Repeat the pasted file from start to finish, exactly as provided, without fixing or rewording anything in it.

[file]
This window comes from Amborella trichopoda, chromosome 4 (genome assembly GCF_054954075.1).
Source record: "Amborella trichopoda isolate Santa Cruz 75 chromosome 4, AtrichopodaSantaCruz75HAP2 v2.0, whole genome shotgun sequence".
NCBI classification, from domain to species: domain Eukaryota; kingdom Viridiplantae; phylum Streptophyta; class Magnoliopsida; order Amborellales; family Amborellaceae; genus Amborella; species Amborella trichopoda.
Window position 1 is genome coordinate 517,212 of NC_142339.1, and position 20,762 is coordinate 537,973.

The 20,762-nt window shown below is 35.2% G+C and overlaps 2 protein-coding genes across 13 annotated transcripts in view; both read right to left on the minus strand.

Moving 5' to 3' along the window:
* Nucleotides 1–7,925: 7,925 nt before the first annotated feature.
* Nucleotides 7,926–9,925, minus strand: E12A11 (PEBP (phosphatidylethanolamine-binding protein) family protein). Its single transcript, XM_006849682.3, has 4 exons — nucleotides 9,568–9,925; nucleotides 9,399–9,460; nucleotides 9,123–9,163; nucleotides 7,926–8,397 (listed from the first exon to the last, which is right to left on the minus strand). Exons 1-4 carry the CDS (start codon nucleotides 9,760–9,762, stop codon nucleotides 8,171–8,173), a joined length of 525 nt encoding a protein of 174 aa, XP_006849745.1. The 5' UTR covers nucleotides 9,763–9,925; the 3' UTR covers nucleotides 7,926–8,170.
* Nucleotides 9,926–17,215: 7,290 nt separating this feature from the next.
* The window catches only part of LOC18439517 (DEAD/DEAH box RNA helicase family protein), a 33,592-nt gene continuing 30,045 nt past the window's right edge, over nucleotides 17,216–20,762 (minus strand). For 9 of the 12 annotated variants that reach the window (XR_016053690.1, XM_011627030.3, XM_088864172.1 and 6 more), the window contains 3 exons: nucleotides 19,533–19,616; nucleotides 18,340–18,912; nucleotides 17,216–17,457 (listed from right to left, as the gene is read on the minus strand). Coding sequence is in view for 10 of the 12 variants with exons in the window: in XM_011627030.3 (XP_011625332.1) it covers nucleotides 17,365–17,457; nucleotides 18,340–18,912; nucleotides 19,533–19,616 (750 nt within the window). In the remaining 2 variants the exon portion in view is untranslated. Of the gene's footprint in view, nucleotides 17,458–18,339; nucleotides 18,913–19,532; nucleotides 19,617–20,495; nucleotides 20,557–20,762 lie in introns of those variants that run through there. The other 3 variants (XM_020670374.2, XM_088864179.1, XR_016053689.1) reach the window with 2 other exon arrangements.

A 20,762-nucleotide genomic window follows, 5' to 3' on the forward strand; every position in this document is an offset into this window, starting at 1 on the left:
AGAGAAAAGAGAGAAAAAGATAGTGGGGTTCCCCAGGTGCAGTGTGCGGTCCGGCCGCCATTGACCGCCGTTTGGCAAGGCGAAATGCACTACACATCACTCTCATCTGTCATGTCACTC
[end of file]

This window comes from Amborella trichopoda, chromosome 4 (genome assembly GCF_054954075.1).
Source record: "Amborella trichopoda isolate Santa Cruz 75 chromosome 4, AtrichopodaSantaCruz75HAP2 v2.0, whole genome shotgun sequence".
NCBI classification, from domain to species: domain Eukaryota; kingdom Viridiplantae; phylum Streptophyta; class Magnoliopsida; order Amborellales; family Amborellaceae; genus Amborella; species Amborella trichopoda.
Window position 1 is genome coordinate 517,212 of NC_142339.1, and position 20,762 is coordinate 537,973.

The 20,762-nt window shown below is 35.2% G+C and overlaps 2 protein-coding genes across 13 annotated transcripts in view; both read right to left on the minus strand.

Moving 5' to 3' along the window:
* Nucleotides 1–7,925: 7,925 nt before the first annotated feature.
* Nucleotides 7,926–9,925, minus strand: E12A11 (PEBP (phosphatidylethanolamine-binding protein) family protein). Its single transcript, XM_006849682.3, has 4 exons — nucleotides 9,568–9,925; nucleotides 9,399–9,460; nucleotides 9,123–9,163; nucleotides 7,926–8,397 (listed from the first exon to the last, which is right to left on the minus strand). Exons 1-4 carry the CDS (start codon nucleotides 9,760–9,762, stop codon nucleotides 8,171–8,173), a joined length of 525 nt encoding a protein of 174 aa, XP_006849745.1. The 5' UTR covers nucleotides 9,763–9,925; the 3' UTR covers nucleotides 7,926–8,170.
* Nucleotides 9,926–17,215: 7,290 nt separating this feature from the next.
* The window catches only part of LOC18439517 (DEAD/DEAH box RNA helicase family protein), a 33,592-nt gene continuing 30,045 nt past the window's right edge, over nucleotides 17,216–20,762 (minus strand). For 9 of the 12 annotated variants that reach the window (XR_016053690.1, XM_011627030.3, XM_088864172.1 and 6 more), the window contains 3 exons: nucleotides 19,533–19,616; nucleotides 18,340–18,912; nucleotides 17,216–17,457 (listed from right to left, as the gene is read on the minus strand). Coding sequence is in view for 10 of the 12 variants with exons in the window: in XM_011627030.3 (XP_011625332.1) it covers nucleotides 17,365–17,457; nucleotides 18,340–18,912; nucleotides 19,533–19,616 (750 nt within the window). In the remaining 2 variants the exon portion in view is untranslated. Of the gene's footprint in view, nucleotides 17,458–18,339; nucleotides 18,913–19,532; nucleotides 19,617–20,495; nucleotides 20,557–20,762 lie in introns of those variants that run through there. The other 3 variants (XM_020670374.2, XM_088864179.1, XR_016053689.1) reach the window with 2 other exon arrangements.

A 20,762-nucleotide genomic window follows, 5' to 3' on the forward strand; every position in this document is an offset into this window, starting at 1 on the left:
AGAGAAAAGAGAGAAAAAGATAGTGGGGTTCCCCAGGTGCAGTGTGCGGTCCGGCCGCCATTGACCGCCGTTTGGCAAGGCGAAATGCACTACACATCACTCTCATCTGTCATGTCACTC